Heather Hardy’s work has been a welcome distraction from the tribulation of her home life over the past yearn despite the fact that her job involves getting punched in the face.
Last Fourth of July, while most New Yorkers were watching fireworks flash in the sky over the water, Hardy was watching a different kind of pyrotechnic display — the kind of fireworks you see when you watch your apartment go up in smoke.
“Fourth of July, these guys were doing work behind my house, and they left two wires touching each other,” Hardy recalled. “Before all was said and done, there was a hole where my apartment used to be.”
Hardy, a divorced single mother, had to move back into the two-bedroom Gerritsen Beach home she was raised in, where she and her daughter, Sophie, stayed with her mother, sister, and her sister’s son.
Then a just few months later, Sandy’s storm surge rose up and filled the small house with seven feet of water, sewage, and debris.
“There are 2,700 homes in my neighborhood and 2,600 homes were completely destroyed,” she said. “It was months before anyone had electricity or running water.”
Throughout it all, Hardy drew strength from her new career as a professional boxer — a talent she discovered only about three years ago following her divorce.
“I don’t want to be a divorcée, or just a mom, I wanted to have something else,” Hardy explained. “Two weeks after I put the gloves on, I won my first fight, and it was like every question I’d ever asked was answered.”
Around the time her apartment was reduced to cinders, the girl from Gerritsen Beach, called “the Heat” by friends and opponents, was training for a match that would become the first in a string of unlikely professional boxing victories.
Fighting Mikayla Nebel last August, Hardy took a hard right hook that sent her tumbling to the mat forty seconds into her first pro fight.
Hardy doesn’t recall hearing the first numbers of the referee’s count as she lay on the mat — her mind was on an entirely different count. She’d lost more than her footing. She had lost two points — and the round. She was losing the fight.
“In my pro debut I was knocked down in 40 seconds, and I didn’t even hear the count,” Hardy recounted. “I just remember saying to myself ‘She just knocked me down, and I’m going to lose if I don’t get up and pick her to pieces.’ ”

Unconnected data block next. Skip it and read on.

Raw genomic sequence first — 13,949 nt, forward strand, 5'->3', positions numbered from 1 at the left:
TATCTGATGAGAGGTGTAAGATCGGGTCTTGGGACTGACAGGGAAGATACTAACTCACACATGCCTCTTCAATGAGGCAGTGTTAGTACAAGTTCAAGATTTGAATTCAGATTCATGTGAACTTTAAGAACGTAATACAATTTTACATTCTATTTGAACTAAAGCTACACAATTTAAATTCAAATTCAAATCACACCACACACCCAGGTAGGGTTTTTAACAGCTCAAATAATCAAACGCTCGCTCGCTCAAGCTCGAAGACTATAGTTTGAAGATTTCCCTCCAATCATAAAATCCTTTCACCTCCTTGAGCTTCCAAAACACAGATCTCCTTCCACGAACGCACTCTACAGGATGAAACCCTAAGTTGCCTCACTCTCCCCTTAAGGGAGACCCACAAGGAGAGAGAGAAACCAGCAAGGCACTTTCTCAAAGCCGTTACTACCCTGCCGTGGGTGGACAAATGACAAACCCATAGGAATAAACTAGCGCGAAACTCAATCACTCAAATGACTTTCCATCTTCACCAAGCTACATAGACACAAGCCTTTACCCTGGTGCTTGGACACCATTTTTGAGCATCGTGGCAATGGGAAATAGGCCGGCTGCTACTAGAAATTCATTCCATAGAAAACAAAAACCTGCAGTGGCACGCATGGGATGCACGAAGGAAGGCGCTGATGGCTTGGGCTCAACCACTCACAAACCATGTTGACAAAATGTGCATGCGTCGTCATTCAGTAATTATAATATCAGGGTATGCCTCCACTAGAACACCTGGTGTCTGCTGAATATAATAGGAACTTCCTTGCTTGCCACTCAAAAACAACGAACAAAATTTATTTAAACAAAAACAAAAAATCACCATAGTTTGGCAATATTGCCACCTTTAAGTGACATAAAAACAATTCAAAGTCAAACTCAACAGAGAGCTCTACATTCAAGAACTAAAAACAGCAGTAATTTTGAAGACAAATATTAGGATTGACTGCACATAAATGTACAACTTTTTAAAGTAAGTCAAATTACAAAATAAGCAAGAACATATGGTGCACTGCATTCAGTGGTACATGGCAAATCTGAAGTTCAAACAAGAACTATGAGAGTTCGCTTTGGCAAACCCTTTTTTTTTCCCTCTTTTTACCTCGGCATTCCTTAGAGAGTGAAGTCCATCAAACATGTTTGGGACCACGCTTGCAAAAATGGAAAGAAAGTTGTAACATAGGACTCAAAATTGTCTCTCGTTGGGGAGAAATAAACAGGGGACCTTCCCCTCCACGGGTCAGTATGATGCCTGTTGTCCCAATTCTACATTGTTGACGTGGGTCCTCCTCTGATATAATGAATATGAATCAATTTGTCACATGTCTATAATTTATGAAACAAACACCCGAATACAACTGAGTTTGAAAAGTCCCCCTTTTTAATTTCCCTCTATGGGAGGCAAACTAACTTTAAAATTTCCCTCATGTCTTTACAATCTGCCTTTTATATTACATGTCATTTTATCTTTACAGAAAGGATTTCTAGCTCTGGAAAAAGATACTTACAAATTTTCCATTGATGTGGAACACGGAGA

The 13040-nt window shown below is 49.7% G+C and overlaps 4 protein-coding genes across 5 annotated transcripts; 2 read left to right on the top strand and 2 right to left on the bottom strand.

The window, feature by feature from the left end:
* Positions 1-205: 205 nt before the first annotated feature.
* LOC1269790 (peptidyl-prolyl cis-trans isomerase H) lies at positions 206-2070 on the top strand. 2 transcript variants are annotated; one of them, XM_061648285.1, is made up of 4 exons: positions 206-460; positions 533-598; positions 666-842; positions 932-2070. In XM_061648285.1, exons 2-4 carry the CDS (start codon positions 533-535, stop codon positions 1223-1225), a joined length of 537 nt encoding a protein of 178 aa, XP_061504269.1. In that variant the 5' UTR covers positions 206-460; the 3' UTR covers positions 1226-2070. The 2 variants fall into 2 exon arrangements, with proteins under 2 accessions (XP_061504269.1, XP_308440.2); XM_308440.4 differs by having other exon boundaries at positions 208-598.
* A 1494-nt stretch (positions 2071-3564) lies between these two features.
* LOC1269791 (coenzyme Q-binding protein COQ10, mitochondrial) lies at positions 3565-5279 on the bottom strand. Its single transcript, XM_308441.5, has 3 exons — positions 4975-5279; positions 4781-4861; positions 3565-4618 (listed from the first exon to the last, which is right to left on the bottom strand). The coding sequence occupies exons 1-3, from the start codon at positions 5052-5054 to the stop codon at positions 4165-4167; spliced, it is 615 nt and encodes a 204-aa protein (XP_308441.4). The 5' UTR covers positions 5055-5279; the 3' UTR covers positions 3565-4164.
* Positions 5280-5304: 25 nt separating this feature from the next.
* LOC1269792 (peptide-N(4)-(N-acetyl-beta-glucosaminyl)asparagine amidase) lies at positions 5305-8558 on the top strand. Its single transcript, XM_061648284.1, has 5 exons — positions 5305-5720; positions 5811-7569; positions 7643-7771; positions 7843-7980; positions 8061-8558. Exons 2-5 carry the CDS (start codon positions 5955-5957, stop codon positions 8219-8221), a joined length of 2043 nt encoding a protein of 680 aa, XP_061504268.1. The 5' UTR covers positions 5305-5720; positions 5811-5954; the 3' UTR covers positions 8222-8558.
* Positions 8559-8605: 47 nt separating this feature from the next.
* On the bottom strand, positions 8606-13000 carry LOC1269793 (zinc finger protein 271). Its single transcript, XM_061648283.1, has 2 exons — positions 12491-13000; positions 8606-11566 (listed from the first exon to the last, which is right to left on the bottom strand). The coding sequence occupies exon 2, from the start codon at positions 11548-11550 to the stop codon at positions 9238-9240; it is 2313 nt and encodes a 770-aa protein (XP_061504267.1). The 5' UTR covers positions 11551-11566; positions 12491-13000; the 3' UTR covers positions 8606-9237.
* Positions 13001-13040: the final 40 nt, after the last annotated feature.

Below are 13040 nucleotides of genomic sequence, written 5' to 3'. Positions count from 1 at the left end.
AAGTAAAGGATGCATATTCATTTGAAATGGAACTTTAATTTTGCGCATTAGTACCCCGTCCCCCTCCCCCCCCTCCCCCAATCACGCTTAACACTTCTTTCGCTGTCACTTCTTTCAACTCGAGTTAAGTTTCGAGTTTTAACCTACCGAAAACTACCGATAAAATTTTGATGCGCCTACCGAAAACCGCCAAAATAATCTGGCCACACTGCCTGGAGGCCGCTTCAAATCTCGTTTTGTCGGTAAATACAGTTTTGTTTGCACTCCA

So Hardy stood up, and she went to war. Abandoning defense, the girl from Gerritsen Beach went after Nebel and battled through the seasoned pro’s skilled counters to win the next three rounds by sheer doggedness. “The Heat” won the match by unanimous decision.
“I don’t fight like a girl,” she said.
Hardy showed the kind of heart that has seen the 5-foot-5-inch, 125-pound fighter with less than three years of experience through an undefeated 2012 amateur Golden Gloves tournament, through regional and national championships, and now through four professional matches without defeat.
It’s the kind of heart that her trainer, Devon Cormack, says will carry her to the world championship.
“The other girl was a superior boxer, but the heart [Hardy] had, I’ve seldom seen that in anybody, male or female,” said Cormack.
Before meeting Cormack, Hardy had been training with his sister, the current World Boxing Council female world super bantamweight champion, Alicia Ashley. During Hardy’s second amateur bout, however, Cormack filled in for his sister to work Hardy’s corner, where he watched as she suffered her second amateur defeat.
“I worked the corner for her, she lost the fight, and she said, ‘I’m so tired of losing,’ ” said Cormack. “I saw she wanted to do this, and since my sister didn’t have as much time to give to her, I decided to take over. She said, ‘I’ll do anything, just help me to win,’ and since that time, she hasn’t disappointed me,” he said. “She’s on a quick incline to the top.”
These days, Hardy’s lucky if she gets five hours of sleep, and splits her time between training herself and coaching other young pugilists at the world-renowned Gleason’s Gym, as well as promoting her own fights. Even with all the hard work, Hardy still struggles to make ends meet, but she says that will change soon enough.
“When I’m champ, I’ll be paid like a champ,” she said. “I’ll be making three or four times what I’m making now.”
Check out Heather “the Heat” Hardy as she battles Mikayla Nebel in a rematch at the Roseland Ballroom [239 W. 52nd St. between Seventh and Eighth Avenues in Manhattan, www.rosela